Şifremi Unuttum

Nozokomiyal Clostridium difficile İnfeksiyonu Sırasında Proton Pompası İnhibitörü Verilmesi Reküransı Artırmıyor

No link between nosocomial C. difficile recurrence, concurrent PPI use/infection treatment

October 9, 2013

Hospitalized patients with Clostridium difficile infection were not at increased risk for recurrence when treated with proton pump inhibitors concurrently with infection therapy in a recent study.

Researchers evaluated data from 894 adult patients who developed incident C. difficile infection (CDI) while hospitalized between Dec. 1, 2009 and June 30, 2012. Recurrence was defined as a positive stool test within 15 to 90 days of the initial diagnostic test. Proton pump inhibitors (PPI) administered in-hospital along with (CDI) treatment was defined as the primary exposure.

Participants received concurrent PPI and CDI treatment in 62% of cases, and recurrence occurred in 23% of the cohort. Patients receiving PPI therapy were more likely to be receiving antibiotics (86% of cases vs. 52%) and immunosuppressants (47% vs. 15%) and require an ICU stay (53% vs. 27%), and had longer hospital stays (median, 17 days vs. 8 days) than nonrecipients (P<.01 for all). Ninety-day mortality was more common among patients who experienced recurrence (32% vs. 25%; P=.03).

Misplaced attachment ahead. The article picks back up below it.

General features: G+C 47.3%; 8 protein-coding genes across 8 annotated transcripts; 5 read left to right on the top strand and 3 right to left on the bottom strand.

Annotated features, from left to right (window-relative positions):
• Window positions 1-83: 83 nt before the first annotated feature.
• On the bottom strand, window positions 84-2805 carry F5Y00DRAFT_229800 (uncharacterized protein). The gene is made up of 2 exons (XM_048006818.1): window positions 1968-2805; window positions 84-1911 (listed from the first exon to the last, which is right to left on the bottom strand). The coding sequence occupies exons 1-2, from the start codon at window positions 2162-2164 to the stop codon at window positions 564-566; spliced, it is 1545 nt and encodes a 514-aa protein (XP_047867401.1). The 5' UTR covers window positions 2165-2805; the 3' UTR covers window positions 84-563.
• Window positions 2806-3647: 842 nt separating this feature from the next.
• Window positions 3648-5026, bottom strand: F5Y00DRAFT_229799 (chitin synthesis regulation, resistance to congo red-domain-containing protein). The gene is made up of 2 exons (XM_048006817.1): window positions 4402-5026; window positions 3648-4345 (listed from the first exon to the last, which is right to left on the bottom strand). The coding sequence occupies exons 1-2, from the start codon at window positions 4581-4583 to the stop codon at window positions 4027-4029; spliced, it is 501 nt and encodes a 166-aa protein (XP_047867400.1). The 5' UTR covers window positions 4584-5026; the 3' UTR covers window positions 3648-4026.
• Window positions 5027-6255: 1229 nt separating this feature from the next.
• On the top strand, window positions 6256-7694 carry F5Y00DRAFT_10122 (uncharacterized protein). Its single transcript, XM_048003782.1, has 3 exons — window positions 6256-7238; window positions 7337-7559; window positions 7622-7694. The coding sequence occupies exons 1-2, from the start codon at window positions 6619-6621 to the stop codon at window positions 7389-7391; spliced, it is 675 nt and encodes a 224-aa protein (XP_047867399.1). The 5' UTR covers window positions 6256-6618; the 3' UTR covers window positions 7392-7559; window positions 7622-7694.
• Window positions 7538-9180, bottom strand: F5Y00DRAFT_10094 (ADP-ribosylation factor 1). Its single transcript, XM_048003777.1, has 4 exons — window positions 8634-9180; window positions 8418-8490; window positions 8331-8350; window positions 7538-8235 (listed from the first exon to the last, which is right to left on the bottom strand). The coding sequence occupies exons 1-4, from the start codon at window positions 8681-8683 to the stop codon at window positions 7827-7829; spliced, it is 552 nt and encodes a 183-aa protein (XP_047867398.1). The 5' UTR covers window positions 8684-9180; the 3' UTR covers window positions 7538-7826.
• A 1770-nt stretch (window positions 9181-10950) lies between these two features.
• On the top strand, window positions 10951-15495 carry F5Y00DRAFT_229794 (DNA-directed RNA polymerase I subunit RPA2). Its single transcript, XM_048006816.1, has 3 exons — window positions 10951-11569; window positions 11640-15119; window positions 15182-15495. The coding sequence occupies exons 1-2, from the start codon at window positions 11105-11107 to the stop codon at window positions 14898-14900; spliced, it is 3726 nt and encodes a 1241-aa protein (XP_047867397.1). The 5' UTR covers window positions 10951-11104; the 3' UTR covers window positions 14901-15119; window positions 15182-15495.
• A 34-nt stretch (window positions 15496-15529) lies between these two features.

Factors associated with recurrence on multivariate analysis included advanced age (HR=1.02; 95% CI, 1.01-1.03 per year), more comorbidities (HR=1.09; 95% CI, 1.04-1.14 per point on the Charlson comorbidity index) and black race (HR=1.66; 95% CI, 1.05-2.63). No association was observed between infection recurrence and concurrent PPI/CDI therapy (HR=0.82; 95% CI, 0.58-1.16), or between increased dose or duration of PPI treatment.

Sensitivity analysis in a subgroup of 635 patients who survived a 90-day follow-up period after initially testing positive for CDI indicated no association between PPI use and CDI recurrence (HR=0.87; 95% CI, 0.6-1.28).

“Our primary results are best applied to populations that resemble the patients in our study — patients in tertiary care settings with a high degree of illness and multiple comorbidities,” the researchers wrote. “Although hospitalized patients frequently receive PPIs without indication, in-hospital administration of PPIs does not increase the risk of CDI recurrence. Future studies should test interventions to prevent CDI recurrence among high-risk inpatients.”